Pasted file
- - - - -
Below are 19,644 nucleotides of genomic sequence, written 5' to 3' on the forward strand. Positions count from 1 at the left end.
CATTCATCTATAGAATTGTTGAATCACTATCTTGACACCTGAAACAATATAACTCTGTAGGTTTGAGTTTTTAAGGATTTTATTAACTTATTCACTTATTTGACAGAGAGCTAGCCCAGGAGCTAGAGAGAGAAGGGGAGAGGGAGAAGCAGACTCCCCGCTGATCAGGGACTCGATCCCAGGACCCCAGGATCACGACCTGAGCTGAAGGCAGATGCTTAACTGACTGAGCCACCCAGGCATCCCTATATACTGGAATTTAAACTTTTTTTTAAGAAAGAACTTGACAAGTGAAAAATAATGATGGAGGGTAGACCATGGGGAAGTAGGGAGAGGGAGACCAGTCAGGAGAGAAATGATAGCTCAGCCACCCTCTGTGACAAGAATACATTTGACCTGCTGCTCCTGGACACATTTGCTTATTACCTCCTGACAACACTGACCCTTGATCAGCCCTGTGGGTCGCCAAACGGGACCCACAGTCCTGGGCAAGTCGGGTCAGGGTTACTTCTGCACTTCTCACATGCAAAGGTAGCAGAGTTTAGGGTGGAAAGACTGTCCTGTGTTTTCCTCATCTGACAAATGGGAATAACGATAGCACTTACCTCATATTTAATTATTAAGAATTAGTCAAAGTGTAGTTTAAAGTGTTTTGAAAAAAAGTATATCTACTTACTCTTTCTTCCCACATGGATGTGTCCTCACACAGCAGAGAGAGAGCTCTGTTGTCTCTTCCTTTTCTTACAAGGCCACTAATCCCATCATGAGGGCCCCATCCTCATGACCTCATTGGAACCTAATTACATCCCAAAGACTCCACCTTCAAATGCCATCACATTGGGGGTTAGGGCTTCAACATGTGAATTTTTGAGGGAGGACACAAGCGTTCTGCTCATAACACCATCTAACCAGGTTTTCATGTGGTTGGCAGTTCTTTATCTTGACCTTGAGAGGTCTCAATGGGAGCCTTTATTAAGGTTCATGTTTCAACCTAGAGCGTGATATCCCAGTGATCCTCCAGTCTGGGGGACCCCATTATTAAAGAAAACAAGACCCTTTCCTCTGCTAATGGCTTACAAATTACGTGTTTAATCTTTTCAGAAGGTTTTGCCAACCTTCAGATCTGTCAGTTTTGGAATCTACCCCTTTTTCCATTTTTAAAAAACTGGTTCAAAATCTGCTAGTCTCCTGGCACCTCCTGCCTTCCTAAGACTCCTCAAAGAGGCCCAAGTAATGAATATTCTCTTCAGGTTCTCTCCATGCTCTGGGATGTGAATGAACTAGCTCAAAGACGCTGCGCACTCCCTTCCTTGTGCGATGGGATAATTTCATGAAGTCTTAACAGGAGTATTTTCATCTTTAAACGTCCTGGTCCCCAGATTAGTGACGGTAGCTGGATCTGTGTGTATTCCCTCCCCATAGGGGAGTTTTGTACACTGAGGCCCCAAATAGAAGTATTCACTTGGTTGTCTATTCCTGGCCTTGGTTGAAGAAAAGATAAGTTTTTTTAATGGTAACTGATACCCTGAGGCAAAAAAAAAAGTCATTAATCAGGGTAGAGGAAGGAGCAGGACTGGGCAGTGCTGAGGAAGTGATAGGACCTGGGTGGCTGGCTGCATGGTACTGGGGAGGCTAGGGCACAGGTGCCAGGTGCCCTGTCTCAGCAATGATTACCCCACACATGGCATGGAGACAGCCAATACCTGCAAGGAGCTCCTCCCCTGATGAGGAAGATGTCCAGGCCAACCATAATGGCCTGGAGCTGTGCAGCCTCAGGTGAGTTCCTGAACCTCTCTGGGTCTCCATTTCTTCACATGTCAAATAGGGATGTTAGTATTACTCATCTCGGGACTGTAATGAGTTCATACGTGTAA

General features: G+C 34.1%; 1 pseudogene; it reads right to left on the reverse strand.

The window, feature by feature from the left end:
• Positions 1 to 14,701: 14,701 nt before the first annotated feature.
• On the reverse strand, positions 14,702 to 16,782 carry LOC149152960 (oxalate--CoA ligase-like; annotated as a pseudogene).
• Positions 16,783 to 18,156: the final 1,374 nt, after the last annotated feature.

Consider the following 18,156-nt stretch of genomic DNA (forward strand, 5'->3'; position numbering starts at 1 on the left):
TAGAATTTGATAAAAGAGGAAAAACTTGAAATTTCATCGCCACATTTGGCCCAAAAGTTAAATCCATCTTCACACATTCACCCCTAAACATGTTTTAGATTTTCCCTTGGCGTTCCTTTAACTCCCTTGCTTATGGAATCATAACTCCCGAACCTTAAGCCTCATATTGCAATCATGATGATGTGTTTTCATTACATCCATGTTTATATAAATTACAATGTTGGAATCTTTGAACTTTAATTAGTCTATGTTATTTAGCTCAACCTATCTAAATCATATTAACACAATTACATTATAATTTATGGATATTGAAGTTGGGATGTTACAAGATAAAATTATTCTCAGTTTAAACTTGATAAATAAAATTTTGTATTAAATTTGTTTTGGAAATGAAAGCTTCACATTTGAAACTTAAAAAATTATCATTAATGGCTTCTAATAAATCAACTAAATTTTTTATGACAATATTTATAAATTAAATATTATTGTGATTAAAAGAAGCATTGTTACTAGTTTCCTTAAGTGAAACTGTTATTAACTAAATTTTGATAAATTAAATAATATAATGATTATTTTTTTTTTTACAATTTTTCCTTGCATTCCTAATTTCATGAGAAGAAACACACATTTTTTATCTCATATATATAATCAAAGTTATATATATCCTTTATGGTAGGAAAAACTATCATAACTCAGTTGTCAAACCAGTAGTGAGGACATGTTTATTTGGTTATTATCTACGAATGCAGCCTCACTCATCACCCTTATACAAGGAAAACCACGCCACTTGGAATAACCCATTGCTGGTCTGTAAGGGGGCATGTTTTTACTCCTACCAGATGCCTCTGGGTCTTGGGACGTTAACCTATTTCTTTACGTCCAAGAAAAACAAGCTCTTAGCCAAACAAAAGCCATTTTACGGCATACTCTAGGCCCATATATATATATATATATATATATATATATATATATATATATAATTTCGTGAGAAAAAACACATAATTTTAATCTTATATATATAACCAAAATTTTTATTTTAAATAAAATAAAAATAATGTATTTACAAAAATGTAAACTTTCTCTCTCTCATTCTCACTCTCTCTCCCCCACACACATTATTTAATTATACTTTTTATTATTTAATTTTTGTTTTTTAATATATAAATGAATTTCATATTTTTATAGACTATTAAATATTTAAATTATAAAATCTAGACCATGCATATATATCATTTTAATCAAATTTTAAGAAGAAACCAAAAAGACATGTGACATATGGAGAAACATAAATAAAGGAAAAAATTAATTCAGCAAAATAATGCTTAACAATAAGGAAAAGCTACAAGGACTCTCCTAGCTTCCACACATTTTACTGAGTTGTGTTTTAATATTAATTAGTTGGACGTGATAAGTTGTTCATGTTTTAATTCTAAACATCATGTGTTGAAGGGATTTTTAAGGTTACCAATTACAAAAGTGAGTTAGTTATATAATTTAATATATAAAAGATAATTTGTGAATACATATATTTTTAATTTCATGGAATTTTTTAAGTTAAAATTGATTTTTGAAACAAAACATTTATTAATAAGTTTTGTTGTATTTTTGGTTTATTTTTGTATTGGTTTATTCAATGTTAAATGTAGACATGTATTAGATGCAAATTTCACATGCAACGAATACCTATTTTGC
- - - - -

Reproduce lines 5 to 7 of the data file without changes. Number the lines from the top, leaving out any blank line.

• Positions 1 to 14,701: 14,701 nt before the first annotated feature.
• On the reverse strand, positions 14,702 to 16,782 carry LOC149152960 (oxalate--CoA ligase-like; annotated as a pseudogene).
• Positions 16,783 to 18,156: the final 1,374 nt, after the last annotated feature.